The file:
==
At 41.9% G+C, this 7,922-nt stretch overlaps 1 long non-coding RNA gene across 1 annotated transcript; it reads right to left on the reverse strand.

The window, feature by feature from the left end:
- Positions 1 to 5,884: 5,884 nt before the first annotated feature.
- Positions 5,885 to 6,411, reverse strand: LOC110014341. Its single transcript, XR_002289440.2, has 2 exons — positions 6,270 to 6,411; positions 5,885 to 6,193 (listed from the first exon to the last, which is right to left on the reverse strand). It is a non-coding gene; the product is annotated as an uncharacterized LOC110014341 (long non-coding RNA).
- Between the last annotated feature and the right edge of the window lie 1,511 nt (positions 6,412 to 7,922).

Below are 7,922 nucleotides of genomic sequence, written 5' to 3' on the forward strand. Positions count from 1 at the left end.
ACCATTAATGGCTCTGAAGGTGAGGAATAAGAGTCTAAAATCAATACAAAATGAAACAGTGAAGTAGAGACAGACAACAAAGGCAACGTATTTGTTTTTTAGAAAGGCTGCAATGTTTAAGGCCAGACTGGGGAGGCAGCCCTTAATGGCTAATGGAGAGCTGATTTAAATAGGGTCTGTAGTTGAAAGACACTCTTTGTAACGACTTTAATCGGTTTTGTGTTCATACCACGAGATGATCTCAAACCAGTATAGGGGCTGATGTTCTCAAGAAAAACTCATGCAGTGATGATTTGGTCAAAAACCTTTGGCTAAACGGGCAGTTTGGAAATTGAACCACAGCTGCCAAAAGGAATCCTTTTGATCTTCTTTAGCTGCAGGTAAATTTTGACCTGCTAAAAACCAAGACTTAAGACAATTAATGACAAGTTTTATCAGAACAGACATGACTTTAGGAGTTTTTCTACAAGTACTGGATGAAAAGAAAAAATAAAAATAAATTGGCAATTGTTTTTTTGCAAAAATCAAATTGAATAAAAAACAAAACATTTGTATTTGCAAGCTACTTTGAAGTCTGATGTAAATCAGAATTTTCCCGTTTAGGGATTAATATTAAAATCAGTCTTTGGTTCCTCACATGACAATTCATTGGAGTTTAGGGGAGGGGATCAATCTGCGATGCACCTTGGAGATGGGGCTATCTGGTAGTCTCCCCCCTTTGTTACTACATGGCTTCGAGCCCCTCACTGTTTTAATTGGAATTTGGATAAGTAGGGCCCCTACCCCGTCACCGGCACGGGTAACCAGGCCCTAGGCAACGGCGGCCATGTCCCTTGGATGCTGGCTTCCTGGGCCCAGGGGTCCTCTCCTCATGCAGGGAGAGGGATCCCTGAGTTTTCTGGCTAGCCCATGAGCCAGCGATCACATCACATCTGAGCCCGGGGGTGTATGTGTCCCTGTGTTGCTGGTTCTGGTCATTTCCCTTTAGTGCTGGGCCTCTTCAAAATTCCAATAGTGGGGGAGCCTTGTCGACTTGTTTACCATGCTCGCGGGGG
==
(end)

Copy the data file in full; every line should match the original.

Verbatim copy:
At 41.9% G+C, this 7,922-nt stretch overlaps 1 long non-coding RNA gene across 1 annotated transcript; it reads right to left on the reverse strand.

The window, feature by feature from the left end:
- Positions 1 to 5,884: 5,884 nt before the first annotated feature.
- Positions 5,885 to 6,411, reverse strand: LOC110014341. Its single transcript, XR_002289440.2, has 2 exons — positions 6,270 to 6,411; positions 5,885 to 6,193 (listed from the first exon to the last, which is right to left on the reverse strand). It is a non-coding gene; the product is annotated as an uncharacterized LOC110014341 (long non-coding RNA).
- Between the last annotated feature and the right edge of the window lie 1,511 nt (positions 6,412 to 7,922).

Below are 7,922 nucleotides of genomic sequence, written 5' to 3' on the forward strand. Positions count from 1 at the left end.
ACCATTAATGGCTCTGAAGGTGAGGAATAAGAGTCTAAAATCAATACAAAATGAAACAGTGAAGTAGAGACAGACAACAAAGGCAACGTATTTGTTTTTTAGAAAGGCTGCAATGTTTAAGGCCAGACTGGGGAGGCAGCCCTTAATGGCTAATGGAGAGCTGATTTAAATAGGGTCTGTAGTTGAAAGACACTCTTTGTAACGACTTTAATCGGTTTTGTGTTCATACCACGAGATGATCTCAAACCAGTATAGGGGCTGATGTTCTCAAGAAAAACTCATGCAGTGATGATTTGGTCAAAAACCTTTGGCTAAACGGGCAGTTTGGAAATTGAACCACAGCTGCCAAAAGGAATCCTTTTGATCTTCTTTAGCTGCAGGTAAATTTTGACCTGCTAAAAACCAAGACTTAAGACAATTAATGACAAGTTTTATCAGAACAGACATGACTTTAGGAGTTTTTCTACAAGTACTGGATGAAAAGAAAAAATAAAAATAAATTGGCAATTGTTTTTTTGCAAAAATCAAATTGAATAAAAAACAAAACATTTGTATTTGCAAGCTACTTTGAAGTCTGATGTAAATCAGAATTTTCCCGTTTAGGGATTAATATTAAAATCAGTCTTTGGTTCCTCACATGACAATTCATTGGAGTTTAGGGGAGGGGATCAATCTGCGATGCACCTTGGAGATGGGGCTATCTGGTAGTCTCCCCCCTTTGTTACTACATGGCTTCGAGCCCCTCACTGTTTTAATTGGAATTTGGATAAGTAGGGCCCCTACCCCGTCACCGGCACGGGTAACCAGGCCCTAGGCAACGGCGGCCATGTCCCTTGGATGCTGGCTTCCTGGGCCCAGGGGTCCTCTCCTCATGCAGGGAGAGGGATCCCTGAGTTTTCTGGCTAGCCCATGAGCCAGCGATCACATCACATCTGAGCCCGGGGGTGTATGTGTCCCTGTGTTGCTGGTTCTGGTCATTTCCCTTTAGTGCTGGGCCTCTTCAAAATTCCAATAGTGGGGGAGCCTTGTCGACTTGTTTACCATGCTCGCGGGGG